Weather Index Insurance and Shock Coping: Evidence from Mexico's Cadena Program

37 Pages Posted: 19 Jul 2016

See all articles by Alain de Janvry

Alain de Janvry

University of California, Berkeley - The Richard & Rhoda Goldman School of Public Policy

Elizabeth Ramirez Ritchie

University of California, Berkeley

Elisabeth Sadoulet

University of California, Berkeley - The Richard & Rhoda Goldman School of Public Policy

Date Written: June 21, 2016

Abstract

Weather risk and incomplete insurance markets are significant contributors to poverty for rural households in developing countries. Weather index insurance has emerged as a possible tool for overcoming these challenges. This paper provides evidence on the impact of weather index insurance from a pioneering, large-scale insurance program in Mexico. The focus of this analysis is on the ex-post effects of insurance payments. A regression discontinuity design provides find evidence that payments from weather index insurance allow farmers to cultivate a larger land area in the season following a weather shock. Households in municipalities receiving payment also appear to have larger per capita expenditures and income in the subsequent year, although there is suggestive evidence that some of this increase is offset by a decrease in remittances. While the cost of insurance appears to be high relative to the payouts, the benefits exceed the costs for a substantial range of outcomes.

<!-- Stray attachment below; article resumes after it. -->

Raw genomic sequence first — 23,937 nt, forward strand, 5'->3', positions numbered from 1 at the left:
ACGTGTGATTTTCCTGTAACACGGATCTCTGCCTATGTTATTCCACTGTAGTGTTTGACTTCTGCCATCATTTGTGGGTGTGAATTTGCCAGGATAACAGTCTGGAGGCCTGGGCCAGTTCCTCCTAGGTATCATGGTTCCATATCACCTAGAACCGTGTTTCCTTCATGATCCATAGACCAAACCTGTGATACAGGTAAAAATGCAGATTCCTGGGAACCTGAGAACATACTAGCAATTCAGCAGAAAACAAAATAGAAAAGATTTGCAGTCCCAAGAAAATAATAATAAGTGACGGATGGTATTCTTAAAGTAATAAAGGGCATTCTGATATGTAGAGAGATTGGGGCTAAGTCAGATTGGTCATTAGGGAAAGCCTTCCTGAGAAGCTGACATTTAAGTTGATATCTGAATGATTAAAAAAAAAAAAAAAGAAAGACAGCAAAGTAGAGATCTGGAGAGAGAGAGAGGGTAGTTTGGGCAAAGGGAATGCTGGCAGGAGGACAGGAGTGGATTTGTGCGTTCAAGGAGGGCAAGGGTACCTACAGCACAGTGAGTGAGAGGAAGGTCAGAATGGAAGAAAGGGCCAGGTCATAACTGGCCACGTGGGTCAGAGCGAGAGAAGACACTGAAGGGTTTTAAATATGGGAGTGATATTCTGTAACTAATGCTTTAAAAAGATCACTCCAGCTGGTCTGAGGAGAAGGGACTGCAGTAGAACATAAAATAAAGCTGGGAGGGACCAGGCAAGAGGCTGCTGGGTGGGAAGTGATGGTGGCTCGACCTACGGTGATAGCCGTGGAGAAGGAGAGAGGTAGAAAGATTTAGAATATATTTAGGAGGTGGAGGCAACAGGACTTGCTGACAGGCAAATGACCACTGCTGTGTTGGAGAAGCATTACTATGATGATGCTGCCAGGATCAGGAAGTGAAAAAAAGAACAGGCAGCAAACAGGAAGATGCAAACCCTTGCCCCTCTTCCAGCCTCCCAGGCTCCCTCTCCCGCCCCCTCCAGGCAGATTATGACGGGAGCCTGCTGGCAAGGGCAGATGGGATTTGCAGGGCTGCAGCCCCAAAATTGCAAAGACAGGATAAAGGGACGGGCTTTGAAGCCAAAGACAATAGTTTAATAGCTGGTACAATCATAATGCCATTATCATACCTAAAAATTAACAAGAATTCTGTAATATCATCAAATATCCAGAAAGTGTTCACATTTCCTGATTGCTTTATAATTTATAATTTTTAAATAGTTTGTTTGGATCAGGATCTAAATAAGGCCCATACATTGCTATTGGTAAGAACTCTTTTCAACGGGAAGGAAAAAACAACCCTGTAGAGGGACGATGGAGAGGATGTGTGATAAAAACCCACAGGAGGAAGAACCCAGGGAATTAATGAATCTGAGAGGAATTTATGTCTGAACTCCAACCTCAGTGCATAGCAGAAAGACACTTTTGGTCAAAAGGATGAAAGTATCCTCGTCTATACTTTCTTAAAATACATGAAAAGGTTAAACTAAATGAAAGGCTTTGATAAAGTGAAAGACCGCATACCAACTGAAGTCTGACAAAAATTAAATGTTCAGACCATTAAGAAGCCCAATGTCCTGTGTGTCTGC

Keywords: Non Governmental Organizations, Public Finance Decentralization and Poverty Reduction, Disaster Management, Regional Urban Development, Public Sector Management and Reform, Hazard Risk Management, Urban Economics, City to City Alliances, Urban Economic Development, Urban Communities, National Urban Development Policies & Strategies, Social Risk Management, Public Sector Economics, Economics and Institutions, Adaptation to Climate Change

Suggested Citation

de Janvry, Alain and Ramirez Ritchie, Elizabeth and Sadoulet, Elisabeth, Weather Index Insurance and Shock Coping: Evidence from Mexico's Cadena Program (June 21, 2016). World Bank Policy Research Working Paper No. 7715, Available at SSRN: https://ssrn.com/abstract=2811363

Alain De Janvry (Contact Author)

University of California, Berkeley - The Richard & Rhoda Goldman School of Public Policy ( email )

2607 Hearst Avenue
Berkeley, CA 94720-7320
United States

Elizabeth Ramirez Ritchie

University of California, Berkeley ( email )

310 Barrows Hall
Berkeley, CA 94720
United States

Elisabeth Sadoulet

University of California, Berkeley - The Richard & Rhoda Goldman School of Public Policy ( email )

2607 Hearst Avenue
Berkeley, CA 94720-7320
United States

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